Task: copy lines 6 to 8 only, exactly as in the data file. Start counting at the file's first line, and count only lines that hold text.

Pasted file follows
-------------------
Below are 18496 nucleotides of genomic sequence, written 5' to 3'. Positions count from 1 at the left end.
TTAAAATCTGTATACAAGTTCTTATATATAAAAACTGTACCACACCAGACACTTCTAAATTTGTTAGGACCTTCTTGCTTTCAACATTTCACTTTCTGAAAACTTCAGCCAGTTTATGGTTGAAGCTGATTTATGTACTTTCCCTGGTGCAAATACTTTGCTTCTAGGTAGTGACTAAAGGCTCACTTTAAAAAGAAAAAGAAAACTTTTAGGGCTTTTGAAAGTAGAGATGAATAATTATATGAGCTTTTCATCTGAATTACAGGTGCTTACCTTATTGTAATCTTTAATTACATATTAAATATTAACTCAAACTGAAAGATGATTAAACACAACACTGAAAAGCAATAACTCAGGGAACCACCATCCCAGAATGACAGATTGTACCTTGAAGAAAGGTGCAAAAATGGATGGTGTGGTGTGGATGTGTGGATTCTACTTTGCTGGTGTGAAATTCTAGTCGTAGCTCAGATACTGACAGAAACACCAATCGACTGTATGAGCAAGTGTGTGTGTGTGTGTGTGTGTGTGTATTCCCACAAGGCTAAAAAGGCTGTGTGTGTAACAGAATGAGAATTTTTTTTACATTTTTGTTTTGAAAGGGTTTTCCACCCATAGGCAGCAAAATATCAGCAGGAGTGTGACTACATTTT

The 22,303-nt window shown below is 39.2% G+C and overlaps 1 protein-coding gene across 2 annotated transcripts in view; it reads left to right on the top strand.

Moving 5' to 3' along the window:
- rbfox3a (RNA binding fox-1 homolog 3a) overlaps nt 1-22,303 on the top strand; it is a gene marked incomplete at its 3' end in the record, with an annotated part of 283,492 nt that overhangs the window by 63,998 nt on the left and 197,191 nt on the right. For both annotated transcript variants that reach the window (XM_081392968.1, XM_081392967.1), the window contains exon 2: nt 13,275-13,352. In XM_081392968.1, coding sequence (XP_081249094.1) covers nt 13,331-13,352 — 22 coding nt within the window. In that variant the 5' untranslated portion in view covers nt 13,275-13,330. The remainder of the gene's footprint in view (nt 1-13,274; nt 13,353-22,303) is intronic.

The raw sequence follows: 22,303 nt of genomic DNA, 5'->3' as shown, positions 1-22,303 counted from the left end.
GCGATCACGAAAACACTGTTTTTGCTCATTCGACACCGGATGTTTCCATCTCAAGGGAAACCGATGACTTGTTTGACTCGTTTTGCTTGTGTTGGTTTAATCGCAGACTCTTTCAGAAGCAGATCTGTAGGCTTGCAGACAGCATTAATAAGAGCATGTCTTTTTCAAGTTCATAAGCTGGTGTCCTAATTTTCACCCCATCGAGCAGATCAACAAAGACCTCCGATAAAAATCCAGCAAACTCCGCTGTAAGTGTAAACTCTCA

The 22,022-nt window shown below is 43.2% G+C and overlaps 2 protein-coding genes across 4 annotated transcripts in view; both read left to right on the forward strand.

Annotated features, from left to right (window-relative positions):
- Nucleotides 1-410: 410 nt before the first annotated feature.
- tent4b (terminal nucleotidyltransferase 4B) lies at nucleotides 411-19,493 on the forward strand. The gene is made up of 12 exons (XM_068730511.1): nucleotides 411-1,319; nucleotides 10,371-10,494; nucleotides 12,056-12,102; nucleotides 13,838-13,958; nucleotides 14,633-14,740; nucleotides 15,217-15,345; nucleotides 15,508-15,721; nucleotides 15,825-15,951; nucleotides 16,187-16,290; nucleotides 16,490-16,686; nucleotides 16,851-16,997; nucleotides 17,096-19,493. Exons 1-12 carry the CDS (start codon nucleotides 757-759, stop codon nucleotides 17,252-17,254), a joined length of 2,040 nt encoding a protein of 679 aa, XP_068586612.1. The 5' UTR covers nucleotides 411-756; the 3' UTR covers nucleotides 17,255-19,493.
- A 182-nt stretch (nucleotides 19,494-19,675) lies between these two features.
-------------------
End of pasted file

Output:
The raw sequence follows: 22,303 nt of genomic DNA, 5'->3' as shown, positions 1-22,303 counted from the left end.
GCGATCACGAAAACACTGTTTTTGCTCATTCGACACCGGATGTTTCCATCTCAAGGGAAACCGATGACTTGTTTGACTCGTTTTGCTTGTGTTGGTTTAATCGCAGACTCTTTCAGAAGCAGATCTGTAGGCTTGCAGACAGCATTAATAAGAGCATGTCTTTTTCAAGTTCATAAGCTGGTGTCCTAATTTTCACCCCATCGAGCAGATCAACAAAGACCTCCGATAAAAATCCAGCAAACTCCGCTGTAAGTGTAAACTCTCA

The 22,022-nt window shown below is 43.2% G+C and overlaps 2 protein-coding genes across 4 annotated transcripts in view; both read left to right on the forward strand.